Pressure grows on Beijing as other sports pushed to follow WTA on Peng

Singapore: China is facing worldwide pressure from across the political and sporting spectrums over its treatment of tennis star Peng Shuai after the Women’s Tennis Association suspended all future tournaments and demanded the former world doubles no.1 be allowed to speak freely.

A global coalition of conservative politicians, human rights groups, players unions and tennis stars have pulled together to campaign for Peng’s freedom as her situation becomes emblematic of growing concerns about China’s authoritarian power, the role of sport in politics and the looming Winter Olympics in Beijing.

Peng Shuai at the Australian Open in 2011. Credit:Vince Caligiuri

Peng, 35, a three-time Olympian, accused former Chinese vice-premier Zhang Gaoli of sexual assault on November 2 before disappearing for almost three weeks. The International Olympics Committee established contact with her on November 21 but did not publicly address the allegations of sexual assault against Zhang. IOC member Dick Pound has since rejected concerns for her welfare, describing them as “silly” and stating the tennis star “is fine”.

That assurance has not been enough for the European Union, the WTA, the World Players Association, Republican members of the US Congress, or Peng’s colleagues on tour, who supported the WTA’s decision on Thursday to suspend its nine multimillion-dollar tournaments in China next year.

“If powerful people can suppress the voices of women and sweep allegations of sexual assault under the rug, then the basis on which the WTA was founded – equality for women – would suffer an immense setback,” said WTA chief executive Steve Simon. “None of this is acceptable nor can it become acceptable.”

Andrea Florence, the acting director of the Sport & Rights Alliance said the IOC’s eagerness to ignore the voice of an Olympian who may be in danger was irresponsible and “shows just how hollow its understanding of human rights really is”.

Peng’s claims, originally published on Weibo, have been scrubbed from Chinese social media and there has been no coverage of her allegations, disappearance, calls with the IOC or the WTA’s decision to halt all tournaments in Wuhan, Beijing, Tianjin and half-a-dozen other cities in Chinese state media.

Tennis legends Martina Navratilova, Billie Jean King and Chris Evert all tweeted their support for the decision on Thursday. “The WTA is on the right side of history in supporting our players,” said King. “This is a brave stance by Steve Simon and the WTA where we put principle above [dollars] and stand up for women everywhere,” said Navratilova. “Hoping the rest of the powers of tennis, other sports, and even businesses follow suit,” said Evert.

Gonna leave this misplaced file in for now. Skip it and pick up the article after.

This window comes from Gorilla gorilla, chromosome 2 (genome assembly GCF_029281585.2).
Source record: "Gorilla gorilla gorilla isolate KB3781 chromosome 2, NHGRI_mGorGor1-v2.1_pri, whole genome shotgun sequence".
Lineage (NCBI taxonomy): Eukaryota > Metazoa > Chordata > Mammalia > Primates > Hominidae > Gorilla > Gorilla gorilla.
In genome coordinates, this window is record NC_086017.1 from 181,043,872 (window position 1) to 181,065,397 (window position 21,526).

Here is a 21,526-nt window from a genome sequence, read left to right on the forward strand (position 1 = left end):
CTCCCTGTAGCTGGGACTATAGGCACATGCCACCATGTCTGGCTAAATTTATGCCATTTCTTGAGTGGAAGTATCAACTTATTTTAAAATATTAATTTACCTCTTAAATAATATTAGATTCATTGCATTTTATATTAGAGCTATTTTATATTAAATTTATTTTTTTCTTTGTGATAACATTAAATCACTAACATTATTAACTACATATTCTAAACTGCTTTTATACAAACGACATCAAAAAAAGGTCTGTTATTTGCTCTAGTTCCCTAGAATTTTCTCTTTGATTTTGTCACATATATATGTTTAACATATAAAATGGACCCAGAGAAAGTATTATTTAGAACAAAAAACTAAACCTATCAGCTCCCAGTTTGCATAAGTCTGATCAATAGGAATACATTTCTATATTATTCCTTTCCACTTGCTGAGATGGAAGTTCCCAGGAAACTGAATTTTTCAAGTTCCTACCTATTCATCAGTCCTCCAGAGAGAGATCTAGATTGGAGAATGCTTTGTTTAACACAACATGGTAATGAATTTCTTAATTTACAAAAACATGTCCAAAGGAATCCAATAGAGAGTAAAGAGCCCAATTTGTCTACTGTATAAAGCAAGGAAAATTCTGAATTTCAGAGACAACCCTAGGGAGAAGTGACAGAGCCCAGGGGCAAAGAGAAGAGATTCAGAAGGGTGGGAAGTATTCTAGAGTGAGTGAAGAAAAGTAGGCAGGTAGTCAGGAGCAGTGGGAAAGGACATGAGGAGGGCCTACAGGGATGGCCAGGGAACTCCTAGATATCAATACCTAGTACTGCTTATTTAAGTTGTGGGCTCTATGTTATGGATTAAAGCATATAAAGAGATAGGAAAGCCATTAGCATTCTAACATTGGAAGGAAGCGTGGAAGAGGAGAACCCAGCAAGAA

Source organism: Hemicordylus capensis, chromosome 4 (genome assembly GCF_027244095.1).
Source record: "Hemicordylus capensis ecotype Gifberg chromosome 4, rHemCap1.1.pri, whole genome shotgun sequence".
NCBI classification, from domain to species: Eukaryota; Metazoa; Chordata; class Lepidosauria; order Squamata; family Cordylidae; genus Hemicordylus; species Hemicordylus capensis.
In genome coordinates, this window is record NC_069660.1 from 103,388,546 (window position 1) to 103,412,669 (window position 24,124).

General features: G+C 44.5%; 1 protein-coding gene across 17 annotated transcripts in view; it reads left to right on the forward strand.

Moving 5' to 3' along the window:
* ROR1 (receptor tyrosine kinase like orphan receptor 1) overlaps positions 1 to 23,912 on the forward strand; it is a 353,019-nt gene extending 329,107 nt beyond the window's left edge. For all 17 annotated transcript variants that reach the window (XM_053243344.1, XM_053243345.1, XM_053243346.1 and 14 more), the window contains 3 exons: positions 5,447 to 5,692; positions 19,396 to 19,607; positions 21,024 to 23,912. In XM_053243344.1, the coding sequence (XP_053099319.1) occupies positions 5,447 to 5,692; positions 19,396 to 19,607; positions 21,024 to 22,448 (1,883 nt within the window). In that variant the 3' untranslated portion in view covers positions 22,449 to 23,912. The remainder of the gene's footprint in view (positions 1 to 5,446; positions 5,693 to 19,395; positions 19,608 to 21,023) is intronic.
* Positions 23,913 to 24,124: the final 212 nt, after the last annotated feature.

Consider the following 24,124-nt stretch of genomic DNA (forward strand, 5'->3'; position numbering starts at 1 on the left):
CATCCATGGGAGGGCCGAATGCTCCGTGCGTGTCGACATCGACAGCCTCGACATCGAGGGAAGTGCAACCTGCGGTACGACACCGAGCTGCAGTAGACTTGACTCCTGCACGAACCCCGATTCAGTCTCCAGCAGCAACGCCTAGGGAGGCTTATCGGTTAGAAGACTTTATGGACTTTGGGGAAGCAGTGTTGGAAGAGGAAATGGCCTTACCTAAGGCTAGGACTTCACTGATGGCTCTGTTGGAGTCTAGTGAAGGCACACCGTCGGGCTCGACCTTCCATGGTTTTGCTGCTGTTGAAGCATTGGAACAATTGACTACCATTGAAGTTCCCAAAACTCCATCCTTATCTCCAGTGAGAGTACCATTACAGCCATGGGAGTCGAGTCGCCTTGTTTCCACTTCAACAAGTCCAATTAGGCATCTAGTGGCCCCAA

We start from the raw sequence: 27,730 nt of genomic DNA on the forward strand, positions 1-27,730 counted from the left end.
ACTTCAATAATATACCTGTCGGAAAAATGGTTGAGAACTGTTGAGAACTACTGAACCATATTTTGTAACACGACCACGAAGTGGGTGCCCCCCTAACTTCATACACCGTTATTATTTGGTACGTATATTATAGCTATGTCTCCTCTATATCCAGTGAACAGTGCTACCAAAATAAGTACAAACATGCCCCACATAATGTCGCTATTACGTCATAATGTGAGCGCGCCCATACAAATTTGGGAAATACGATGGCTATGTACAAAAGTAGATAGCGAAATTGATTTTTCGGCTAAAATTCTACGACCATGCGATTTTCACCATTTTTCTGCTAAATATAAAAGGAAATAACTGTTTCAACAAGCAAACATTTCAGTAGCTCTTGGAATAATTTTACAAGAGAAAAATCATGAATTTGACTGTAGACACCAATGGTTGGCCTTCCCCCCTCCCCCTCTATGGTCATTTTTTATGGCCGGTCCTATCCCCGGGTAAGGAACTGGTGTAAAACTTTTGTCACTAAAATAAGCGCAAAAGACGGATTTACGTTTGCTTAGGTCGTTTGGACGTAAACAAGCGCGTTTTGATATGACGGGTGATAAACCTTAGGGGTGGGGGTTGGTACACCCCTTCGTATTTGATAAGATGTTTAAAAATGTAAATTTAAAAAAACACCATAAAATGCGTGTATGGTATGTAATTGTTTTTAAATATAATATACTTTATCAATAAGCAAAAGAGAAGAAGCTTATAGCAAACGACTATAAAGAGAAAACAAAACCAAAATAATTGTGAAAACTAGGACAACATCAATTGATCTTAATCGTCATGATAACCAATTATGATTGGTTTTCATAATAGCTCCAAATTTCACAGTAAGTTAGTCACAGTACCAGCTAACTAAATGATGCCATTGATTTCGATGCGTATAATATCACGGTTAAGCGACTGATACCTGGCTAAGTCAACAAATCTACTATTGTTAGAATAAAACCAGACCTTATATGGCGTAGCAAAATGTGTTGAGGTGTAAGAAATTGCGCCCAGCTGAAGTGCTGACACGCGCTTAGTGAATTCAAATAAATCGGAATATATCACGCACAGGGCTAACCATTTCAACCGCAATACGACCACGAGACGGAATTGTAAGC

The push, particularly for other sports to stop participating in the Chinese market, now threatens to engulf Beijing’s preparations for the Winter Olympics which are due to start in two months’ time.

The IOC’s protest rules were updated ahead of the Tokyo Games, and now allow athletes to undertake political protests on the field of play and in press conferences, but not on the podium.

That could present a challenge to Beijing’s Olympic organisers and censors already grappling with other diplomatic threats over China’s treatment of Uighurs and pro-democracy leaders in Hong Kong.

In the US, Republican senators and potential 2024 presidential candidates Marco Rubio and Ted Cruz applauded the WTA’s decision. “The Olympics should follow suit and demand accountability for Peng’s disappearance,” said Rubio.

Cruz said the WTA was making a brave and commendable decision. “This is the kind of courage other organisations like the NBA should also demonstrate when dealing with the Chinese Communist Party,” he said.

The National Basketball Association has had its broadcasts into China cut repeatedly after high-profile players including Enes Kanter criticised Beijing’s human rights record, but it has not taken a formal position as a league. The men’s tennis tour, the Association of Tennis Professionals, has yet to confirm if it will continue playing its tournaments in China. US men’s tennis star Tennys Sandgren said it was time “to back the ladies up”.

The Winter Olympics are unlikely to face an athlete boycott, but the possibility of a diplomatic boycott at the February Games is growing. The Australian government is weighing up an unofficial diplomatic boycott, which would involve not sending any official representatives. A similar strategy is being considered in Washington, Ottawa and London.

The Chinese Ministry of Foreign Affairs has condemned what it sees as a politicisation of the Olympics but has deleted any mentions of Peng from its official transcripts.

“A successful and splendid Games relies on the concerted efforts of the big Winter Olympics family, not on the attendance of a handful of countries’ government officials,” said ministry spokesman Wang Wenbin. “We hope certain countries can avoid overplaying their hands.”

Get a note directly from our foreign correspondents on what’s making headlines around the world. Sign up for the weekly What in the World newsletter here.

Most Viewed in World

From our partners

Source: Read Full Article